[Numpy-discussion] Missing data again

Nathaniel Smith njs@pobox....
Wed Mar 7 13:26:53 CST 2012


On Wed, Mar 7, 2012 at 5:17 PM, Charles R Harris
<charlesr.harris@gmail.com> wrote:
> On Wed, Mar 7, 2012 at 9:35 AM, Pierre Haessig <pierre.haessig@crans.org>
>> Coming back to Travis proposition "bit-pattern approaches to missing
>> data (*at least* for float64 and int32) need to be implemented.", I
>> wonder what is the amount of extra work to go from nafloat64 to
>> nafloat32/16 ? Is there an hardware support NaN payloads with these
>> smaller floats ? If not, or if it is too complicated, I feel it is
>> acceptable to say "it's too complicated" and fall back to mask. One may
>> have to choose between fancy types and fancy NAs...
>
> I'm in agreement here, and that was a major consideration in making a
> 'masked' implementation first.

When it comes to "missing data", bitpatterns can do everything that
masks can do, are no more complicated to implement, and have better
performance characteristics.

> Also, different folks adopt different values
> for 'missing' data, and distributing one or several masks along with the
> data is another common practice.

True, but not really relevant to the current debate, because you have
to handle such issues as part of your general data import workflow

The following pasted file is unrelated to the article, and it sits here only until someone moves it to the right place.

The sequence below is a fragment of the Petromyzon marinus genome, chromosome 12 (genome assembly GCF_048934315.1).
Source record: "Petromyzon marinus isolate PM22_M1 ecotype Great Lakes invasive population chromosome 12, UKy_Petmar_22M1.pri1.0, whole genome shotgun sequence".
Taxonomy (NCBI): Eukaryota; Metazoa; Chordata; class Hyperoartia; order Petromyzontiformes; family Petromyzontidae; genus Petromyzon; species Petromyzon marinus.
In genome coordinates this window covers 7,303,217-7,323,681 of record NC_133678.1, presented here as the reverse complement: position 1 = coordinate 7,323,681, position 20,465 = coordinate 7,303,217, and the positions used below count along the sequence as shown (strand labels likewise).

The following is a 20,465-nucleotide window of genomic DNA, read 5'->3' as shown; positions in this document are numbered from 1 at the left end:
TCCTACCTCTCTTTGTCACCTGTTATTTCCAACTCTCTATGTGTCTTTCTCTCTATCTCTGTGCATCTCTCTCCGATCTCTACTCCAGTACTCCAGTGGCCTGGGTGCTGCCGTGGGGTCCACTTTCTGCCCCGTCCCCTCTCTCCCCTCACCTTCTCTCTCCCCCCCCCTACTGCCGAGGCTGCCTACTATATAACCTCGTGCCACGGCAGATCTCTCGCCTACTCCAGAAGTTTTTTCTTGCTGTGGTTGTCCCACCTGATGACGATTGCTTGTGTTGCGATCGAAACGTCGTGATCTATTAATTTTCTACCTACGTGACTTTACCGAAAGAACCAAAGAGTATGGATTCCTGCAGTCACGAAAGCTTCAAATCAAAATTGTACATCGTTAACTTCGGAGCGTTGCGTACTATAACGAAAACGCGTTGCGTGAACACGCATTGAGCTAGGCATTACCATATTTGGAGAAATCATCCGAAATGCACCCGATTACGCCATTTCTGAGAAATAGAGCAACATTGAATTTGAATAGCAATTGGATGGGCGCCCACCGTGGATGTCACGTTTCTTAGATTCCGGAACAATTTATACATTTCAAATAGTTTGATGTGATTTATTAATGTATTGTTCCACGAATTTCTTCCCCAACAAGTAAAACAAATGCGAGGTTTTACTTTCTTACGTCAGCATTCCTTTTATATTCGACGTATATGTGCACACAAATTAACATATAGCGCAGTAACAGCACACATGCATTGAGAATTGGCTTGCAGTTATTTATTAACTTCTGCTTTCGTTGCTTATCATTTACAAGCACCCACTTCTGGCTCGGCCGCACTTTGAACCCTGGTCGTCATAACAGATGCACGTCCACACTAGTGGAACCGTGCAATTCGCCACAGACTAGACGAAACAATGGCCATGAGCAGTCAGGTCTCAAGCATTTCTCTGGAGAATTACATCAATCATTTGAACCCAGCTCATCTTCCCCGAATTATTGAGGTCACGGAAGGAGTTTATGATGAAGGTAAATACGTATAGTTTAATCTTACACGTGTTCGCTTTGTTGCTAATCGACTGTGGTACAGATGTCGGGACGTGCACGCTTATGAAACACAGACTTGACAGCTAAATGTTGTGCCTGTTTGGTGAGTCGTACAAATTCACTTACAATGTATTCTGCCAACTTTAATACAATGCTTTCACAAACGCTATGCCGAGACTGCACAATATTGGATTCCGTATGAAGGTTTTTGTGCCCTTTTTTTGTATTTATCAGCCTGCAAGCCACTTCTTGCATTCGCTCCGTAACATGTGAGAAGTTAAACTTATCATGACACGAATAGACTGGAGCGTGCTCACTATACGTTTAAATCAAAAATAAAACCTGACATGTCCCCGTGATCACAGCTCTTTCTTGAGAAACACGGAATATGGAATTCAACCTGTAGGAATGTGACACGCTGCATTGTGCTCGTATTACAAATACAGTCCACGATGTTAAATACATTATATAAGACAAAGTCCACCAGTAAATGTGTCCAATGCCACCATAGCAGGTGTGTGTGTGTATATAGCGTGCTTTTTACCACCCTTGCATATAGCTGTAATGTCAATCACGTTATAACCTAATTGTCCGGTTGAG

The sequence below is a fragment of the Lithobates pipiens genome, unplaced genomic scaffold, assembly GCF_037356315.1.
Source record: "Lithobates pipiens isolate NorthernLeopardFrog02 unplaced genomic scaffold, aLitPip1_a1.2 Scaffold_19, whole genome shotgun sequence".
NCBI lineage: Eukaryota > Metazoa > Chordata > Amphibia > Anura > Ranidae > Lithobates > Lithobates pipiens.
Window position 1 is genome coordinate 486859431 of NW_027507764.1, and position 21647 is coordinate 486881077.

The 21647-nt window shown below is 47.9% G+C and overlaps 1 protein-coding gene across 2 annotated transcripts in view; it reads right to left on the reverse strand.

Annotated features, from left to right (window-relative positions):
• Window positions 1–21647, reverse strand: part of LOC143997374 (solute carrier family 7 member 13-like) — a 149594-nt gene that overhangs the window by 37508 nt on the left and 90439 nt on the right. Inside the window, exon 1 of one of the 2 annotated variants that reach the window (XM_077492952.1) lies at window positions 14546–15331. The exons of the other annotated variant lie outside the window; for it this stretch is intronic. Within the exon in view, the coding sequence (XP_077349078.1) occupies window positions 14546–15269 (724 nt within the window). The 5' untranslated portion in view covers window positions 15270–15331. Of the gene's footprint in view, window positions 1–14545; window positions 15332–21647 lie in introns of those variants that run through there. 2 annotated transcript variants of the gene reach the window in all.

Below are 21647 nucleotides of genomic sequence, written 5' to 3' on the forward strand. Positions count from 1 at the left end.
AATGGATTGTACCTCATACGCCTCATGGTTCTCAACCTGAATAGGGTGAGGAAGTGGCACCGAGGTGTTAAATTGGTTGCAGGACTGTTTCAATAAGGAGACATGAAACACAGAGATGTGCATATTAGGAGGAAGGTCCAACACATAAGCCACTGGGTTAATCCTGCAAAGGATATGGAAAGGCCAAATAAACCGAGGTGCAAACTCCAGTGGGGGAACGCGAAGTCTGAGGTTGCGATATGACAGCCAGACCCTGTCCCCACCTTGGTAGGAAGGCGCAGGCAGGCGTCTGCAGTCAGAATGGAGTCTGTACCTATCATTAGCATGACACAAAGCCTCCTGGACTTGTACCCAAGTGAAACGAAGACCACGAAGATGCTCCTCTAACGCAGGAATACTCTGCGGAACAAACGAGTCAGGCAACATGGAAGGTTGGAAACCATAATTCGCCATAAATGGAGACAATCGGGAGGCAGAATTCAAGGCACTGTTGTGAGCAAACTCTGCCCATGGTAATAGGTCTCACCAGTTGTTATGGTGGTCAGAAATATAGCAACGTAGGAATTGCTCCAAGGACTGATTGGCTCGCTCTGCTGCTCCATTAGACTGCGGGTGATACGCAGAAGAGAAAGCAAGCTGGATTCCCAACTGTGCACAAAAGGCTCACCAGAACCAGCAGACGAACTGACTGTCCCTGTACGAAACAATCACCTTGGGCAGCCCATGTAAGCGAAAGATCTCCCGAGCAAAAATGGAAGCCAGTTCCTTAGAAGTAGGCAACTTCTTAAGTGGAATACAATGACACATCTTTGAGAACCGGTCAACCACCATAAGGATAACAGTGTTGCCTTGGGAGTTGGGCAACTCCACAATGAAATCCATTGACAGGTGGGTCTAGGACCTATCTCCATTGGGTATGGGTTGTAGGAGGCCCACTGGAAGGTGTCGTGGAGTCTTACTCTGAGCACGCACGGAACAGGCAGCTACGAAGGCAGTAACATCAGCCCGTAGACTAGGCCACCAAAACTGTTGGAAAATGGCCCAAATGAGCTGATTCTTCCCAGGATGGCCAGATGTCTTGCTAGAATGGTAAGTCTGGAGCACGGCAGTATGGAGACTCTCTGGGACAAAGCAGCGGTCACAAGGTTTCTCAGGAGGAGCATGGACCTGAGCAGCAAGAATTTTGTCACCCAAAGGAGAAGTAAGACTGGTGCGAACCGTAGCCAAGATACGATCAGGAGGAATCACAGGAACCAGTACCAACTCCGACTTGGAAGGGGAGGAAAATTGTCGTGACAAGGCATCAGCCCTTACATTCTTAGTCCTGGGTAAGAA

anyway, and none of these is any more complicated no matter which
implementations are available.

> One inconvenience I have run into with the current API is that is should be
> easier to clear the mask from an "ignored" value without taking a new view
> or assigning known data. So maybe two types of masks (different payloads),
> or an additional flag could be helpful. The process of assigning masks could
> also be made a bit easier than using fancy indexing.

So this, uh... this was actually the whole goal of the "alterNEP"
design for masks -- making all this stuff easy for people (like you,
apparently?) that want support for ignored values, separately from
missing data, and want a nice clean API for it. Basically having a
separate .mask attribute which was an ordinary, assignable array
broadcastable to the attached array's shape. Nobody seemed interested
in talking about it much then but maybe there's interest now?

-- Nathaniel


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